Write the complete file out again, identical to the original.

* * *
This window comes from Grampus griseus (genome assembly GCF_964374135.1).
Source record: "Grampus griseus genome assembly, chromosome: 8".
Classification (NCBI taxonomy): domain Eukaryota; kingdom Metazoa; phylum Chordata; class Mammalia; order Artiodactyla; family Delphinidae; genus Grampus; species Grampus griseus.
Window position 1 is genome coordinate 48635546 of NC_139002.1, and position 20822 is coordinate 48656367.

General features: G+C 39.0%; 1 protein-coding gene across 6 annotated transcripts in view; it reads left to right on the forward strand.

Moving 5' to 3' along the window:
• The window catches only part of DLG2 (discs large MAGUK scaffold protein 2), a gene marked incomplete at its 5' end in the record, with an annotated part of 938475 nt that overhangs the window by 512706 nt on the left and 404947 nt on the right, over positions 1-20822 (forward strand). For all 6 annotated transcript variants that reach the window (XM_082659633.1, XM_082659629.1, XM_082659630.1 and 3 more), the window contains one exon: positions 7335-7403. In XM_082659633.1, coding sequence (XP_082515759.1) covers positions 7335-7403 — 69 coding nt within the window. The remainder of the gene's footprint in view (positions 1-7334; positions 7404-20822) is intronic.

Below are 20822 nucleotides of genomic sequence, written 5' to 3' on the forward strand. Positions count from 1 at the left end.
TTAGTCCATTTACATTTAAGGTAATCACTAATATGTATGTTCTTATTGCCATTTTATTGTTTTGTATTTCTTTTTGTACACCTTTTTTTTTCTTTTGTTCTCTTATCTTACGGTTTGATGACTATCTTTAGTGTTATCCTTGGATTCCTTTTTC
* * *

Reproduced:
This window comes from Grampus griseus (genome assembly GCF_964374135.1).
Source record: "Grampus griseus genome assembly, chromosome: 8".
Classification (NCBI taxonomy): domain Eukaryota; kingdom Metazoa; phylum Chordata; class Mammalia; order Artiodactyla; family Delphinidae; genus Grampus; species Grampus griseus.
Window position 1 is genome coordinate 48635546 of NC_139002.1, and position 20822 is coordinate 48656367.

General features: G+C 39.0%; 1 protein-coding gene across 6 annotated transcripts in view; it reads left to right on the forward strand.

Moving 5' to 3' along the window:
• The window catches only part of DLG2 (discs large MAGUK scaffold protein 2), a gene marked incomplete at its 5' end in the record, with an annotated part of 938475 nt that overhangs the window by 512706 nt on the left and 404947 nt on the right, over positions 1-20822 (forward strand). For all 6 annotated transcript variants that reach the window (XM_082659633.1, XM_082659629.1, XM_082659630.1 and 3 more), the window contains one exon: positions 7335-7403. In XM_082659633.1, coding sequence (XP_082515759.1) covers positions 7335-7403 — 69 coding nt within the window. The remainder of the gene's footprint in view (positions 1-7334; positions 7404-20822) is intronic.

Below are 20822 nucleotides of genomic sequence, written 5' to 3' on the forward strand. Positions count from 1 at the left end.
TTAGTCCATTTACATTTAAGGTAATCACTAATATGTATGTTCTTATTGCCATTTTATTGTTTTGTATTTCTTTTTGTACACCTTTTTTTTTCTTTTGTTCTCTTATCTTACGGTTTGATGACTATCTTTAGTGTTATCCTTGGATTCCTTTTTC